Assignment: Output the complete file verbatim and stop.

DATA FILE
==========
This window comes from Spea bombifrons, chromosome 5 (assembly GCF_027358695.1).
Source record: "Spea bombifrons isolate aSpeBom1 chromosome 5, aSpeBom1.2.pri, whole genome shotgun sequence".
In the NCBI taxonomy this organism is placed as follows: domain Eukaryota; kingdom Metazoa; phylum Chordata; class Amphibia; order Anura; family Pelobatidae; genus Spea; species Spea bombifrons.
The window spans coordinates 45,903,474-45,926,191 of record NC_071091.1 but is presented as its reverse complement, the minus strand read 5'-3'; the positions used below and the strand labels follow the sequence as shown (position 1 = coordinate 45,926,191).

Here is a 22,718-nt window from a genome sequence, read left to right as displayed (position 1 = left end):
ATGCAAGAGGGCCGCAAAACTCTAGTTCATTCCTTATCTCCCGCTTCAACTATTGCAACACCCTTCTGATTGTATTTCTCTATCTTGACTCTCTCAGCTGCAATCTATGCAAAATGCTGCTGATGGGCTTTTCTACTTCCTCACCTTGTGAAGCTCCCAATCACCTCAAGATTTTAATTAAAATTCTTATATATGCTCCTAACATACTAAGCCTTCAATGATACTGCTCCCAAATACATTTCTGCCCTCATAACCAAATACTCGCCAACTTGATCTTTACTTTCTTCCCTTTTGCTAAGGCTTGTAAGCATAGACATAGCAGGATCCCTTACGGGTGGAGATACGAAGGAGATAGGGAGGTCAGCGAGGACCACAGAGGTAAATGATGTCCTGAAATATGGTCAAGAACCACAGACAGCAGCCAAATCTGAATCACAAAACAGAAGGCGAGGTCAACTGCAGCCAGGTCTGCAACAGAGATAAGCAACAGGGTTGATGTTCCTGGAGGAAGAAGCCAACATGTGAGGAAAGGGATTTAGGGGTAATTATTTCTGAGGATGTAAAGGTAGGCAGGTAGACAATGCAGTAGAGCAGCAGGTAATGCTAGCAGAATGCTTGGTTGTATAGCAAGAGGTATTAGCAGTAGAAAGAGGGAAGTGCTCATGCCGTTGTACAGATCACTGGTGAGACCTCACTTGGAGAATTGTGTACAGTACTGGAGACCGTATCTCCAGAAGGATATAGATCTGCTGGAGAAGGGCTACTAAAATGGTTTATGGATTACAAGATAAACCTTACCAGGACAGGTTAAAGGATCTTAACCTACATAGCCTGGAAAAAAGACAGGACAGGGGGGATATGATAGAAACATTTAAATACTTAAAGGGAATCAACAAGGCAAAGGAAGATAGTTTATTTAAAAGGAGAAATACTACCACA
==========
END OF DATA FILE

This window comes from Spea bombifrons, chromosome 5 (assembly GCF_027358695.1).
Source record: "Spea bombifrons isolate aSpeBom1 chromosome 5, aSpeBom1.2.pri, whole genome shotgun sequence".
In the NCBI taxonomy this organism is placed as follows: domain Eukaryota; kingdom Metazoa; phylum Chordata; class Amphibia; order Anura; family Pelobatidae; genus Spea; species Spea bombifrons.
The window spans coordinates 45,903,474-45,926,191 of record NC_071091.1 but is presented as its reverse complement, the minus strand read 5'-3'; the positions used below and the strand labels follow the sequence as shown (position 1 = coordinate 45,926,191).

Here is a 22,718-nt window from a genome sequence, read left to right as displayed (position 1 = left end):
ATGCAAGAGGGCCGCAAAACTCTAGTTCATTCCTTATCTCCCGCTTCAACTATTGCAACACCCTTCTGATTGTATTTCTCTATCTTGACTCTCTCAGCTGCAATCTATGCAAAATGCTGCTGATGGGCTTTTCTACTTCCTCACCTTGTGAAGCTCCCAATCACCTCAAGATTTTAATTAAAATTCTTATATATGCTCCTAACATACTAAGCCTTCAATGATACTGCTCCCAAATACATTTCTGCCCTCATAACCAAATACTCGCCAACTTGATCTTTACTTTCTTCCCTTTTGCTAAGGCTTGTAAGCATAGACATAGCAGGATCCCTTACGGGTGGAGATACGAAGGAGATAGGGAGGTCAGCGAGGACCACAGAGGTAAATGATGTCCTGAAATATGGTCAAGAACCACAGACAGCAGCCAAATCTGAATCACAAAACAGAAGGCGAGGTCAACTGCAGCCAGGTCTGCAACAGAGATAAGCAACAGGGTTGATGTTCCTGGAGGAAGAAGCCAACATGTGAGGAAAGGGATTTAGGGGTAATTATTTCTGAGGATGTAAAGGTAGGCAGGTAGACAATGCAGTAGAGCAGCAGGTAATGCTAGCAGAATGCTTGGTTGTATAGCAAGAGGTATTAGCAGTAGAAAGAGGGAAGTGCTCATGCCGTTGTACAGATCACTGGTGAGACCTCACTTGGAGAATTGTGTACAGTACTGGAGACCGTATCTCCAGAAGGATATAGATCTGCTGGAGAAGGGCTACTAAAATGGTTTATGGATTACAAGATAAACCTTACCAGGACAGGTTAAAGGATCTTAACCTACATAGCCTGGAAAAAAGACAGGACAGGGGGGATATGATAGAAACATTTAAATACTTAAAGGGAATCAACAAGGCAAAGGAAGATAGTTTATTTAAAAGGAGAAATACTACCACA